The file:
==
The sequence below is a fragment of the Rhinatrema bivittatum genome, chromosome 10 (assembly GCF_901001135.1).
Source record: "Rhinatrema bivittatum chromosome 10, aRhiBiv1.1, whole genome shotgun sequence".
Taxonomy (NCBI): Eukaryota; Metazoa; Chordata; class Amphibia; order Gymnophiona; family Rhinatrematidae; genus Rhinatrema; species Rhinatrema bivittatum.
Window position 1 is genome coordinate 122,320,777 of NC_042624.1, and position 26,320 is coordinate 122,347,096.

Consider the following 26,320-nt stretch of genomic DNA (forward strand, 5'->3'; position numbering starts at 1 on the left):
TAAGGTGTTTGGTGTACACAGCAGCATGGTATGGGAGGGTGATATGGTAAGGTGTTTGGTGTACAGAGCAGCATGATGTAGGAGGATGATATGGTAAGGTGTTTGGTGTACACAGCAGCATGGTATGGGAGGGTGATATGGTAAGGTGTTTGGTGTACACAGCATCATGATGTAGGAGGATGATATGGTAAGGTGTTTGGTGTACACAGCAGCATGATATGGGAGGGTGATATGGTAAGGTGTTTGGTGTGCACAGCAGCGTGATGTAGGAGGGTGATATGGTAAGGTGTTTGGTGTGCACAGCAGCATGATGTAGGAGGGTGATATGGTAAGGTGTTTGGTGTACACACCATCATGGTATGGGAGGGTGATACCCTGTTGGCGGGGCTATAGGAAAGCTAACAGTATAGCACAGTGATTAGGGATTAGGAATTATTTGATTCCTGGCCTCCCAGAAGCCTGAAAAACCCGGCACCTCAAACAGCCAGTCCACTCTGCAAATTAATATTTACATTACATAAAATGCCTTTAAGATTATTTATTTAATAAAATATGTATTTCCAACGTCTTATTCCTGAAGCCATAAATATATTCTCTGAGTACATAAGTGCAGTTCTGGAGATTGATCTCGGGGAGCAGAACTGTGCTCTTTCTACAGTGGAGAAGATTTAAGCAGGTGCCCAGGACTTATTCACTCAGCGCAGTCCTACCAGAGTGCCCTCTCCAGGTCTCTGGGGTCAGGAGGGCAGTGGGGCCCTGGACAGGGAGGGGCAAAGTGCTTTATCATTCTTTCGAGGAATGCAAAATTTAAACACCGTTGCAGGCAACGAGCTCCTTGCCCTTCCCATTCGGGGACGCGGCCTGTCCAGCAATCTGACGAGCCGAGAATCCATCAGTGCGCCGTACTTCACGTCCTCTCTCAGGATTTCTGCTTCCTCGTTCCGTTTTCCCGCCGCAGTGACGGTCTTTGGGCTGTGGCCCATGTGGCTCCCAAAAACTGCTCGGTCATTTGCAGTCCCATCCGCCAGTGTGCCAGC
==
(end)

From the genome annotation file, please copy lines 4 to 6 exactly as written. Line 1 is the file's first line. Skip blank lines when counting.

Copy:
Window position 1 is genome coordinate 122,320,777 of NC_042624.1, and position 26,320 is coordinate 122,347,096.

Consider the following 26,320-nt stretch of genomic DNA (forward strand, 5'->3'; position numbering starts at 1 on the left):
TAAGGTGTTTGGTGTACACAGCAGCATGGTATGGGAGGGTGATATGGTAAGGTGTTTGGTGTACAGAGCAGCATGATGTAGGAGGATGATATGGTAAGGTGTTTGGTGTACACAGCAGCATGGTATGGGAGGGTGATATGGTAAGGTGTTTGGTGTACACAGCATCATGATGTAGGAGGATGATATGGTAAGGTGTTTGGTGTACACAGCAGCATGATATGGGAGGGTGATATGGTAAGGTGTTTGGTGTGCACAGCAGCGTGATGTAGGAGGGTGATATGGTAAGGTGTTTGGTGTGCACAGCAGCATGATGTAGGAGGGTGATATGGTAAGGTGTTTGGTGTACACACCATCATGGTATGGGAGGGTGATACCCTGTTGGCGGGGCTATAGGAAAGCTAACAGTATAGCACAGTGATTAGGGATTAGGAATTATTTGATTCCTGGCCTCCCAGAAGCCTGAAAAACCCGGCACCTCAAACAGCCAGTCCACTCTGCAAATTAATATTTACATTACATAAAATGCCTTTAAGATTATTTATTTAATAAAATATGTATTTCCAACGTCTTATTCCTGAAGCCATAAATATATTCTCTGAGTACATAAGTGCAGTTCTGGAGATTGATCTCGGGGAGCAGAACTGTGCTCTTTCTACAGTGGAGAAGATTTAAGCAGGTGCCCAGGACTTATTCACTCAGCGCAGTCCTACCAGAGTGCCCTCTCCAGGTCTCTGGGGTCAGGAGGGCAGTGGGGCCCTGGACAGGGAGGGGCAAAGTGCTTTATCATTCTTTCGAGGAATGCAAAATTTAAACACCGTTGCAGGCAACGAGCTCCTTGCCCTTCCCATTCGGGGACGCGGCCTGTCCAGCAATCTGACGAGCCGAGAATCCATCAGTGCGCCGTACTTCACGTCCTCTCTCAGGATTTCTGCTTCCTCGTTCCGTTTTCCCGCCGCAGTGACGGTCTTTGGGCTGTGGCCCATGTGGCTCCCAAAAACTGCTCGGTCATTTGCAGTCCCATCCGCCAGTGTGCCAGC